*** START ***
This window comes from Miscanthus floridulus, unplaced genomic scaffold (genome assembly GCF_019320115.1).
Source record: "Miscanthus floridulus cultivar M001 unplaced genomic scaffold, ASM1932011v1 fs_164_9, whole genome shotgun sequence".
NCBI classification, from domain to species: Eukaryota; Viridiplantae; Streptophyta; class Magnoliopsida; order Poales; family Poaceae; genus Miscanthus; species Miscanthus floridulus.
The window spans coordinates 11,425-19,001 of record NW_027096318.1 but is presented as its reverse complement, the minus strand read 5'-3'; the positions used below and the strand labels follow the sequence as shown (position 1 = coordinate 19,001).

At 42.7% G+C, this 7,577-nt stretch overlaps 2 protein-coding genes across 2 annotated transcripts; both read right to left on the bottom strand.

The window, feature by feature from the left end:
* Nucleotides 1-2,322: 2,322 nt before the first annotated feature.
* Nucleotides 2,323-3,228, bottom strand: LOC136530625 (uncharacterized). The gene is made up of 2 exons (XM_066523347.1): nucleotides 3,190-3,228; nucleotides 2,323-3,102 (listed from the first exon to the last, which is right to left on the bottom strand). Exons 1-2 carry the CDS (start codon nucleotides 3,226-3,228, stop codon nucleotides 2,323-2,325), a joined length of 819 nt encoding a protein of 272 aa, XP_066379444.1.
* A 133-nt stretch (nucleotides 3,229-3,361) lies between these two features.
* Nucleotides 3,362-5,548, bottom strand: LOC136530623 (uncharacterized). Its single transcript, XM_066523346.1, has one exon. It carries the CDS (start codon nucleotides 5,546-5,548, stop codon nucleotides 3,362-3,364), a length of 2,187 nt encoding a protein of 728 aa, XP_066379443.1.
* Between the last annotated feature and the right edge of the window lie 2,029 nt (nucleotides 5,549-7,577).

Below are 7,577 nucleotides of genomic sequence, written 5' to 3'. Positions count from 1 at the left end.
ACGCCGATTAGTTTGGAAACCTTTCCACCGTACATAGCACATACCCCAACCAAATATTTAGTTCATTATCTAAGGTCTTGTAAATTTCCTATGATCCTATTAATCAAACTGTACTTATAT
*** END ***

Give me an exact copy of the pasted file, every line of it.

This window comes from Miscanthus floridulus, unplaced genomic scaffold (genome assembly GCF_019320115.1).
Source record: "Miscanthus floridulus cultivar M001 unplaced genomic scaffold, ASM1932011v1 fs_164_9, whole genome shotgun sequence".
NCBI classification, from domain to species: Eukaryota; Viridiplantae; Streptophyta; class Magnoliopsida; order Poales; family Poaceae; genus Miscanthus; species Miscanthus floridulus.
The window spans coordinates 11,425-19,001 of record NW_027096318.1 but is presented as its reverse complement, the minus strand read 5'-3'; the positions used below and the strand labels follow the sequence as shown (position 1 = coordinate 19,001).

At 42.7% G+C, this 7,577-nt stretch overlaps 2 protein-coding genes across 2 annotated transcripts; both read right to left on the bottom strand.

The window, feature by feature from the left end:
* Nucleotides 1-2,322: 2,322 nt before the first annotated feature.
* Nucleotides 2,323-3,228, bottom strand: LOC136530625 (uncharacterized). The gene is made up of 2 exons (XM_066523347.1): nucleotides 3,190-3,228; nucleotides 2,323-3,102 (listed from the first exon to the last, which is right to left on the bottom strand). Exons 1-2 carry the CDS (start codon nucleotides 3,226-3,228, stop codon nucleotides 2,323-2,325), a joined length of 819 nt encoding a protein of 272 aa, XP_066379444.1.
* A 133-nt stretch (nucleotides 3,229-3,361) lies between these two features.
* Nucleotides 3,362-5,548, bottom strand: LOC136530623 (uncharacterized). Its single transcript, XM_066523346.1, has one exon. It carries the CDS (start codon nucleotides 5,546-5,548, stop codon nucleotides 3,362-3,364), a length of 2,187 nt encoding a protein of 728 aa, XP_066379443.1.
* Between the last annotated feature and the right edge of the window lie 2,029 nt (nucleotides 5,549-7,577).

Below are 7,577 nucleotides of genomic sequence, written 5' to 3'. Positions count from 1 at the left end.
ACGCCGATTAGTTTGGAAACCTTTCCACCGTACATAGCACATACCCCAACCAAATATTTAGTTCATTATCTAAGGTCTTGTAAATTTCCTATGATCCTATTAATCAAACTGTACTTATAT